They may be interns, but Institute of Technical Education (ITE) students who join Scoot and Tigerair as cabin crew from next year will earn the same pay as full-time staff from the two carriers.
They will be given gross monthly salaries of $2,200 to $2,400, as they would have gone through six to eight weeks of training at the airlines and will carry out the same duties on board.
This amount is one of the highest for interns here - typically, the monthly allowance for ITE and polytechnic interns ranges from $450 to slightly more than $1,000.
The work stints were announced yesterday at an event where ITE signed a five-year agreement with Scoot and Tigerair. It is the ITE's first partnership with both budget airlines.
The carriers will take in about 20 ITE students for cabin crew roles. Their stints will last six months, after which they can opt to take up the job full-time upon graduation. The students will come from ITE's School of Business and Services.
Depending on operational needs, the carriers may also offer internships in departments such as engineering or flight operations.
First-year ITE travel and tourism student Mohamad Harris, 18, is keen to be a cabin crew member. He said: "The full-time pay is attractive. I like serving people and I'll get to travel and meet new people."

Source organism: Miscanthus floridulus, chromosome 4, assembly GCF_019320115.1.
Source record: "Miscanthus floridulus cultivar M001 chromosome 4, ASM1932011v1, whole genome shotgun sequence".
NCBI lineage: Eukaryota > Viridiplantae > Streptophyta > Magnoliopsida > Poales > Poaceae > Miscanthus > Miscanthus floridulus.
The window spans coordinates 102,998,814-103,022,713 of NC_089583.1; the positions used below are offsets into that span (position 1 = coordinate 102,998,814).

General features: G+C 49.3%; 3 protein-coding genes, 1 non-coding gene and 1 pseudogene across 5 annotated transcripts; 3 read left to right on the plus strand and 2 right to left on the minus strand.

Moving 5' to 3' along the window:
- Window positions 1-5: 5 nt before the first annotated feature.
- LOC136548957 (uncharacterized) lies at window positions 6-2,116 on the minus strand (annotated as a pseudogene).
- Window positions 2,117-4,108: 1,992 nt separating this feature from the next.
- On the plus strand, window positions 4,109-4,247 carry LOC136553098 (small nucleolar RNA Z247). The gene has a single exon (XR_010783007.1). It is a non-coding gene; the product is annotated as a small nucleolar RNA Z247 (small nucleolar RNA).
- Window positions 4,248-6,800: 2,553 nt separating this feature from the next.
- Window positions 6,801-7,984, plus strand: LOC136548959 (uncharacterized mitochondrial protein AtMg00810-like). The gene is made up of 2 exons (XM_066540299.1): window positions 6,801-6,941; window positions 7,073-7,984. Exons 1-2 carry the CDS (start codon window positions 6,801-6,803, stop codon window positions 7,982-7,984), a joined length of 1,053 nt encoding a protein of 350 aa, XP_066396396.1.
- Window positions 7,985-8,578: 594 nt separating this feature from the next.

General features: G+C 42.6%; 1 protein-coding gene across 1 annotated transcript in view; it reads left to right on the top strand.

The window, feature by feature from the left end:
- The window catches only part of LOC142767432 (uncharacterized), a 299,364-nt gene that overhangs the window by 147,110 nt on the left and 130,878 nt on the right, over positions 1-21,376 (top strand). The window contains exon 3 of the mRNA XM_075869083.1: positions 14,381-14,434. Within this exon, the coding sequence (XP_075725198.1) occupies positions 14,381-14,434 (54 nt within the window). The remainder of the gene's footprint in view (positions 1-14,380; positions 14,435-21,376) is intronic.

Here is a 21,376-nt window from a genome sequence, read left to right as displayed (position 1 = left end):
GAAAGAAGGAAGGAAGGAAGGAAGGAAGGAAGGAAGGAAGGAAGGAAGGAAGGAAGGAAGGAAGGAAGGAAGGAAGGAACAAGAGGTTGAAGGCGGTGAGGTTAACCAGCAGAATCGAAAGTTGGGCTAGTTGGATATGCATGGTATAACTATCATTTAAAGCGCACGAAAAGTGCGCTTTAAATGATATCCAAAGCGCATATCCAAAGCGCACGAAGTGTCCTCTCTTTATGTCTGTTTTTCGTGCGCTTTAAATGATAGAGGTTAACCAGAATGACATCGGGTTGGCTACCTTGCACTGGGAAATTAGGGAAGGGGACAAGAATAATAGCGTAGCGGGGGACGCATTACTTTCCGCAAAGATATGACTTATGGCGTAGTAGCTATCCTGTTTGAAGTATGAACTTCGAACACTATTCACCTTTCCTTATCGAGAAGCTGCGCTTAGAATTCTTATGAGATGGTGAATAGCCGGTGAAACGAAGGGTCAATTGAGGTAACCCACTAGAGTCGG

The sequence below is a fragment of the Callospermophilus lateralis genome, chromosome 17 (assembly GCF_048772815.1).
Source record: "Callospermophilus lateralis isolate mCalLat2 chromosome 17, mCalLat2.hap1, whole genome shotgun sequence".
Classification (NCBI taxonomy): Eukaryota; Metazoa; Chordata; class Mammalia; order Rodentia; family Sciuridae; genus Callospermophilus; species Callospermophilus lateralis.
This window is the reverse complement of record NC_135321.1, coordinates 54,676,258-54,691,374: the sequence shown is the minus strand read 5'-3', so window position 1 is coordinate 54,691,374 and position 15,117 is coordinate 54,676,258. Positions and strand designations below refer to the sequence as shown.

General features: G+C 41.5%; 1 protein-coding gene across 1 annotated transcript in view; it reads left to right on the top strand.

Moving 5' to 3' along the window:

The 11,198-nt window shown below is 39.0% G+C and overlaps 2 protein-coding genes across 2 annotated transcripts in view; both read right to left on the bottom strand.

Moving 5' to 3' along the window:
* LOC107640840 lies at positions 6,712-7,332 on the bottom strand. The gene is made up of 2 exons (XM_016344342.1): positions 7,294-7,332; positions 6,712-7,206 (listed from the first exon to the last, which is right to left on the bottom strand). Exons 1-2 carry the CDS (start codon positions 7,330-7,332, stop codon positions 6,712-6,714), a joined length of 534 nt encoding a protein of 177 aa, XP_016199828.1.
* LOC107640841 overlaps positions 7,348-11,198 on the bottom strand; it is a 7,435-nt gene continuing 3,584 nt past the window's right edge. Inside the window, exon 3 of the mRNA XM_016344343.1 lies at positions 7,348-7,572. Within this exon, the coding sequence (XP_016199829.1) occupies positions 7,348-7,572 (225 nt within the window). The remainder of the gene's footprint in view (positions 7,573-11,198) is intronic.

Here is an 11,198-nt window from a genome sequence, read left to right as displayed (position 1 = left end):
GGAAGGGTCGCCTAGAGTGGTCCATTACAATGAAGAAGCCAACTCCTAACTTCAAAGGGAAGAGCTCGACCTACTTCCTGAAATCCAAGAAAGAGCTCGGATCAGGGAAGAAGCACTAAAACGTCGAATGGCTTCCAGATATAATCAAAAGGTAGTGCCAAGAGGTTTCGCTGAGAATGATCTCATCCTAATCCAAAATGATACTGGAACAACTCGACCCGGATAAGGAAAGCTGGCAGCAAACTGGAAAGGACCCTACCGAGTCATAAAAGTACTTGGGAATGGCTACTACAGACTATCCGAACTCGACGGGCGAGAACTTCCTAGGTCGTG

Students will also get to practise skills such as preparing airline meals and serving passengers, with a new cabin training facility to be ready next year .
The Scoot-Tigerair Service Skills Centre, which will be built at the ITE College West campus in Choa Chu Kang, will house a mock 30-seat cabin, galley and lavatory.
Said ITE chief executive Bruce Poh: "Through active learning and on-the-job training, those who pass through our doors will be firmly placed on the path to success as skilled service professionals in the airline sector, and contribute to Singapore's standing as a major aviation and tourist hub."
From next year, students can also take a new module in passenger service excellence to learn about providing customised service for passengers. The 60-hour course will be conducted over several months.
ITE and both carriers will also develop e-learning and training videos for students and airline crew.
Mr Lee Lik Hsin, chief executive of Budget Aviation Holdings, which operates both carriers, said Scoot and Tigerair are "growing very fast" and there is an "ever-increasing need for cabin crew".
Reaching out to educational institutions such as the ITE is part of the plan to build up skilled manpower for the aviation industry, he added.
Scoot and Tigerair currently have 600 and 420 cabin crew members respectively, and are expecting a 20 to 25 per cent growth in crew recruitment in the next 21/2 years.
ITE graduates currently make up about 5 per cent of both airlines' staff and about 9 per cent of their cabin crew.